Discussion in 'Handguns: General Discussion' started by Hoyte, Nov 16, 2020.
I used paint thinner on the metal and wood parts at first then switched to the heat method on the wood afterwards. I swear it seemed to take forever to get the seeping to stop.
This was on Chinese and Russian SKS’s. Since this is in “Handguns” I am guessing this is for handguns and the wood shouldn’t be as big of a deal.
If the coating is really thick/heavy, I would start-out by melting-off as much as could with heat and finishing the job with a mineral spirits bath.
If the coating is not heavy, just the latter should suffice.
(*not on wood)
I like to scrape or melt off any excess first then let the metal parts soak in kerosene or mineral spirits. Then a good scrub with a brass brush or stiff toothbrush. and a final clean with something like Simple Green works wonders. Just make sure to dry and oil everything up afterwards. Trying to remove cosmoline from wood is never easy or quick.
I had to clean off my fair share of cosmoline while I was in the service. I was ornery and returned the favor when I left Germany. My unit didn't know how long it would be for my replacement machinist would arrive so they told me to coat the lathe and milling machine with cosmoline. Man did I ever put a good solid coat on them.
I have heard about putting the stock in a black plastic garbage sack and laying it on the roof in the bright sunshine and letting the heat soak the cosmo out but I didn't have to do that.
Just DO NOT get in a hurry or heat things up hotter than you can handle comfortably
Petroleum products won't affect metal finish, just make sure to oil when done cleaning.
If it happens to be a painted gun the paint will come off just finish cleaning and repaint it.
My dad was a supply Sargent for a tanker battalion after WWII. When I complained about removing cosmoline from an SKS I'd bought using Brake Cleaner he told me how they did it in the army.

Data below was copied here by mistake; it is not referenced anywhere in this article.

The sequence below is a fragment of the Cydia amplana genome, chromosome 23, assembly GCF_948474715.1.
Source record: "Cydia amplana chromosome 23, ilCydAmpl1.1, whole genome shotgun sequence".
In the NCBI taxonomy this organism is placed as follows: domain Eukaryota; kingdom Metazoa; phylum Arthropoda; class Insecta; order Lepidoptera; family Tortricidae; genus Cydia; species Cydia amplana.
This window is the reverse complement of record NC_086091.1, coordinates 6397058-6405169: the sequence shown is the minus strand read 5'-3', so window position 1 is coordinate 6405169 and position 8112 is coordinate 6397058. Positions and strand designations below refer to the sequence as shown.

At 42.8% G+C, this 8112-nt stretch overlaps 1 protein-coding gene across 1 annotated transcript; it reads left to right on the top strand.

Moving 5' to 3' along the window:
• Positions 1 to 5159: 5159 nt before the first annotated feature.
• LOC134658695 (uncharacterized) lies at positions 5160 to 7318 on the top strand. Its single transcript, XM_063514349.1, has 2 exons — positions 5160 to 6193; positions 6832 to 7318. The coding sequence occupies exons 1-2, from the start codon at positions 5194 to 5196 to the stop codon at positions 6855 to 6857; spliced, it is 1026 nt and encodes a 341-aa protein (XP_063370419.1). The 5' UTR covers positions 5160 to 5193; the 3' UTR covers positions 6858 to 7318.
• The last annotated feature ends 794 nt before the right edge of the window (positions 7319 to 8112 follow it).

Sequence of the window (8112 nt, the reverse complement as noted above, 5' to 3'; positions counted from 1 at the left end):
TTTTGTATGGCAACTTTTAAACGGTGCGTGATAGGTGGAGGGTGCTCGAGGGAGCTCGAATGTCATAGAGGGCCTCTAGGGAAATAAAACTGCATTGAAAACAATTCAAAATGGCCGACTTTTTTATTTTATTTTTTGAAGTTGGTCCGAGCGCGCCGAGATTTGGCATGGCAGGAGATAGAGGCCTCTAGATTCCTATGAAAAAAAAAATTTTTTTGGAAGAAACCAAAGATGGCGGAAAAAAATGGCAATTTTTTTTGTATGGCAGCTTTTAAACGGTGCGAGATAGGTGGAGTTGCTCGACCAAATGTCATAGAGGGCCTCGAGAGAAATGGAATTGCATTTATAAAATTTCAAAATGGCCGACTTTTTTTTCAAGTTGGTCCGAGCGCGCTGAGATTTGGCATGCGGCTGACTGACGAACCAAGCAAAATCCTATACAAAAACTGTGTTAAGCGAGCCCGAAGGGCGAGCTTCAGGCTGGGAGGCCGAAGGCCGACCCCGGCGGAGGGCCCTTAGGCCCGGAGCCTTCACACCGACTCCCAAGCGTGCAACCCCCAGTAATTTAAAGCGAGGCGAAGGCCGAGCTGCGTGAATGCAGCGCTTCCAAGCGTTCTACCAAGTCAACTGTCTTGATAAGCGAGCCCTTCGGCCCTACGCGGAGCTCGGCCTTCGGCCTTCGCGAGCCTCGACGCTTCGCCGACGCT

They would take a 50 gallon drum, cut the top off, fill it with water and build a fire underneath it. Bring the water to a boil and then hook the metal parts with a wire and drop them into the boiling water for 10 minutes of so. They would then pull them out of the water which would flash dry off the hot metal and wipe off any cosmoline that may remain with a rag. Then they'd apply oil for rust prevention as appropriate after the metal cooled. Used a version of this method on my next surplus gun but poured boiling water from a tea kettle over the parts (outdoors of course) as a big drum or tank of boiling water is a bit of overkill.
I learned another method from a fellow shooter which works great if you live in a hot climate and it happens to be summer. My current state of residence, Arizona fills the requirement. What he does is to set the cosmolined rifle out side on the porch in the sun at100+ degree summer day. The cosmoline would melt off and he would clean anything left with a rag. Don"t forget to put out paper or a container to catch melted cosmoline otherwise its a problem to get rid of the stains.
Thanks everyone for the advice. Wasn’t too keen on the gas smell so I went with the boiling water trick(I also had an old stock pot to use). Took it all right off.
very nice! I tend to use boiling water myself. I’ve tried a few other methods mentioned here but heat definitely makes it more manageable. Beautiful firearm!
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